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CNU off-campus student reports COVID case; NSU to start online

CNU off-campus student reports COVID case; NSU to start online

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Christopher Newport University

In this file photo two students walk across the Great Lawn at Christopher Newport University.

Christopher Newport University says it is aware that an off-campus student has reported a case of COVID-19.

The school in Newport News said on Twitter that the case has not been confirmed, but “the student has been isolated and appropriate steps have been taken to identify and quarantine others who may have been in contact with the student.”

CNU’s plan for students who test positive or who are quarantined due to potential exposure includes isolation, contact tracing and assignment of a case manager from student affairs to help the student manage things such as access to academics and residential living.

CNU recently delayed the start of fall classes by two weeks, to Aug. 31. In announcing that decision to the campus community, President Paul Trible wrote that “if any students wish to remain home, we will release them from their on-campus housing contracts without penalty for the fall semester while taking classes.”

NSU delays start of class to Aug. 26, will begin online

Norfolk State University is delaying students’ return to campus by two weeks. The semester will begin Aug. 26, as scheduled, but will commence with online instruction.

All NSU students will be tested for COVID-19 when they arrive on campus. Norfolk State says it is partnering with Thermo Fisher Scientific and Howard University to implement the testing at no cost to students “for testing, materials, transport, analyses, and results.”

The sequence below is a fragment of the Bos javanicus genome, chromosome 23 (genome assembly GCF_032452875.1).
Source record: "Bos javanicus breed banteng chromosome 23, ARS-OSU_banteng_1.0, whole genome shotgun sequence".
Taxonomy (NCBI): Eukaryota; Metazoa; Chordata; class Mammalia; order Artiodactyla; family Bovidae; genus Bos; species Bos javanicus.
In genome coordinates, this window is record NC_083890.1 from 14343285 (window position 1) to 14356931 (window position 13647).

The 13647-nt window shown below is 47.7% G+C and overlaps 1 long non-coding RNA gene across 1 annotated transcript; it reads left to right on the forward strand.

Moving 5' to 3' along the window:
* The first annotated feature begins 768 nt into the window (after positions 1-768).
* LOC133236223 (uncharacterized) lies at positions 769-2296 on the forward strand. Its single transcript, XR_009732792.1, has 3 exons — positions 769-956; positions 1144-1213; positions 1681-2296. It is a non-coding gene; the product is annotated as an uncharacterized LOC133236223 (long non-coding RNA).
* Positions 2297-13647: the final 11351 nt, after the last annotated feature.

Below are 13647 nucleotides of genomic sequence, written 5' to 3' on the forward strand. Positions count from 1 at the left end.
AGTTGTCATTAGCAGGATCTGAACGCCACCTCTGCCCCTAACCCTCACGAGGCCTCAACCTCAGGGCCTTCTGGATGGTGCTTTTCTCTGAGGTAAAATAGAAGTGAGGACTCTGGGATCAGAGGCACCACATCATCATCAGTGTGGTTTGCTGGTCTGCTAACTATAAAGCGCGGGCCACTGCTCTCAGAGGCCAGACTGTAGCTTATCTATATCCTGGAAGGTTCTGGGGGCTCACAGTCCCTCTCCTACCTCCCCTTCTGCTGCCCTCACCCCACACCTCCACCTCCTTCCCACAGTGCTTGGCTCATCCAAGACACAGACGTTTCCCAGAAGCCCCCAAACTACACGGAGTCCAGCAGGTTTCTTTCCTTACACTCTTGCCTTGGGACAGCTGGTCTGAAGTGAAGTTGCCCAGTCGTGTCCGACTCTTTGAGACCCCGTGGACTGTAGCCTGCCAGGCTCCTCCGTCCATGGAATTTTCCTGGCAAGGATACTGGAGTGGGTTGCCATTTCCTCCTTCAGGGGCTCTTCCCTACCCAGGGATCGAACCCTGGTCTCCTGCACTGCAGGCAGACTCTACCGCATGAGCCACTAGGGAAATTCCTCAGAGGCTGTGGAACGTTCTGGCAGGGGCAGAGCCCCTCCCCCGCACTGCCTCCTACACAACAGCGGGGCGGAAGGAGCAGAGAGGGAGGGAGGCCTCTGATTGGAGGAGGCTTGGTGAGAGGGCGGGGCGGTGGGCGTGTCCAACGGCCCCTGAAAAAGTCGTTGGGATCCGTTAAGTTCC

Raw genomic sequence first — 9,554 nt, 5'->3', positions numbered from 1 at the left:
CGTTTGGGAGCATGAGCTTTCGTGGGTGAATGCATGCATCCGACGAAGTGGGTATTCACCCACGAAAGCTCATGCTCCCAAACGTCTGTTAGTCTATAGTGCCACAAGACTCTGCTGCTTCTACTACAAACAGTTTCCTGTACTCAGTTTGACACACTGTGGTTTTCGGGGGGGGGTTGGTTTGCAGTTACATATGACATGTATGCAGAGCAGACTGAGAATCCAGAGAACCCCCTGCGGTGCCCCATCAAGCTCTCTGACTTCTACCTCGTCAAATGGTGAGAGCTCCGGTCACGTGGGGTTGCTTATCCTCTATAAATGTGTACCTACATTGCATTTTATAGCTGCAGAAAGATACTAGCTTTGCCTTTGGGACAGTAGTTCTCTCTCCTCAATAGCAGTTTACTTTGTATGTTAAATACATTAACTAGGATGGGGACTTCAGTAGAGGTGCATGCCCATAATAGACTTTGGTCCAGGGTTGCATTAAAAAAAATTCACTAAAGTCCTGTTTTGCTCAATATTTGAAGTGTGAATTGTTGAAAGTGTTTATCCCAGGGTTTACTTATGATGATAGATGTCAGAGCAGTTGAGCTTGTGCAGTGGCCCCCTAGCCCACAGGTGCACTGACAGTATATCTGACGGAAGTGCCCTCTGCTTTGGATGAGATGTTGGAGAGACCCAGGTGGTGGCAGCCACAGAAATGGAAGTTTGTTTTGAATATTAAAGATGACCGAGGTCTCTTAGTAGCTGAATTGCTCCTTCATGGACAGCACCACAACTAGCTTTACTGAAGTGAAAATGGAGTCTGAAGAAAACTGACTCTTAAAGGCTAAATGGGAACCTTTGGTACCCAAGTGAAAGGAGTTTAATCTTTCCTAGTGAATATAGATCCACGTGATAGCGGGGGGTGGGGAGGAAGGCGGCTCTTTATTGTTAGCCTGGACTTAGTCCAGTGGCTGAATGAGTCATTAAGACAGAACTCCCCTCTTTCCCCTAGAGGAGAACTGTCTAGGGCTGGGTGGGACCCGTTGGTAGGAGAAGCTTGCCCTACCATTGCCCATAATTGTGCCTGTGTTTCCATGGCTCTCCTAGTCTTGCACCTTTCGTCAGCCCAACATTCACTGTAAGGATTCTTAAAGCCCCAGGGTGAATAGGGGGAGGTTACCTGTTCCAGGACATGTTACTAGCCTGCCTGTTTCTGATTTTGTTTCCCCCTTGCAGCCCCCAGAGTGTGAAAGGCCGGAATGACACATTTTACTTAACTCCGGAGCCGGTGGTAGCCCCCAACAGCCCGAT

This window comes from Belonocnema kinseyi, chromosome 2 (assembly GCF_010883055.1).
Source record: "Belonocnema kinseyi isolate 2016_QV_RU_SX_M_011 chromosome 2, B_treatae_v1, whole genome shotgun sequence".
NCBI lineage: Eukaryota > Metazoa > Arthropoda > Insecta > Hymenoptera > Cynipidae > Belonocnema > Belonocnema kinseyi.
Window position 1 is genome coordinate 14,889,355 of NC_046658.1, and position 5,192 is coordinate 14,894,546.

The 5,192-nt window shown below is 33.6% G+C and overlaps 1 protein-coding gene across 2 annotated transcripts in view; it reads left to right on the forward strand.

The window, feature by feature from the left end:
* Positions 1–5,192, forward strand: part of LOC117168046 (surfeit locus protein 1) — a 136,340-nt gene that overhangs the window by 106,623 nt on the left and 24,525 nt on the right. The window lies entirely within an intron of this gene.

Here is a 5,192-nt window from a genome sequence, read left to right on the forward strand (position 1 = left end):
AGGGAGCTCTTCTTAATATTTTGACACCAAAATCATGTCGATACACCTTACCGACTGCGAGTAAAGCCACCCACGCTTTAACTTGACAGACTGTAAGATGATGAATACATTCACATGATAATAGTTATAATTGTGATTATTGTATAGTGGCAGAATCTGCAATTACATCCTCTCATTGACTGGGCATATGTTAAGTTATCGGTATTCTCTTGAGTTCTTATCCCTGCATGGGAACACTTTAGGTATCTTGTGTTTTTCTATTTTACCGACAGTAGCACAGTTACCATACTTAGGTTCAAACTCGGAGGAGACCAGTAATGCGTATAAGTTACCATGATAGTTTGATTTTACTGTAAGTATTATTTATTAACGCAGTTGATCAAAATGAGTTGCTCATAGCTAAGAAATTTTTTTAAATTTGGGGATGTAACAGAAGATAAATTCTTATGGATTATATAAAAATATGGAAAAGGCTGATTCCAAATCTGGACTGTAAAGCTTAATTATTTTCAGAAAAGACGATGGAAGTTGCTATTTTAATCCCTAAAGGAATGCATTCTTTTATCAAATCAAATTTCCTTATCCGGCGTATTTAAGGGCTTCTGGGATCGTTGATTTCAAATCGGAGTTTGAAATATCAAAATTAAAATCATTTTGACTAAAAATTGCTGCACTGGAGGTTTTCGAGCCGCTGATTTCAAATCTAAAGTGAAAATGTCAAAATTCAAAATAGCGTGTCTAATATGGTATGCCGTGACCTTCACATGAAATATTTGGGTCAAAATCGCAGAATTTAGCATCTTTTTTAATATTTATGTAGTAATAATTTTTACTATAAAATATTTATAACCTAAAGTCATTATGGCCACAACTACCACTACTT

Howard will process NSU’s tests at its laboratories. Norfolk State also is working with the Children’s Hospital of the King’s Daughters to conduct initial testing for some students. The school is talking with Fort Norfolk Medical Associates to prepare for further COVID-19 testing capacity.

Va. Tech cancels added fees for counseling center

Virginia Tech has changed course on its notice of new fees at its counseling center.

“This week, student leaders have shared candidly a conviction that new fees in Cook Counseling Center will have a disparate and deleterious impact on students most in need of support,” Frank Shushok Jr., vice president for Student Affairs, wrote Thursday in a statement on the school’s website.

“I am convinced that our students are right. As such, the only reasonable action is to reverse course and cancel the implementation of any new fees.”

Earlier this week the school had announced that “in response to current fiscal conditions,” beginning Monday the counseling center would implement a $20 visit fee for each session after the student has completed 10 sessions during an academic year. It had also said it would charge $15 for psychiatry appointments and increase the “no-show fee” for missed therapy appointments to $30.

UVA official gets key post for University of Texas

Archie L. Holmes Jr., vice provost for academic affairs at the University of Virginia and a professor of electrical and computer engineering, has been named to head academic affairs for the University of Texas system. He begins his new role as executive vice chancellor on Oct. 1.

“Archie’s departure will be a real loss for UVA, but I could not be more excited for him and for the University of Texas system,” said UVA President Jim Ryan, who noted that Holmes had played a key role in UVA’s planning for academics amid the pandemic.

Holmes, a Texas native, has an undergraduate engineering degree from UT Austin and was on the school’s engineering faculty for a decade before heading to UVA in 2007.


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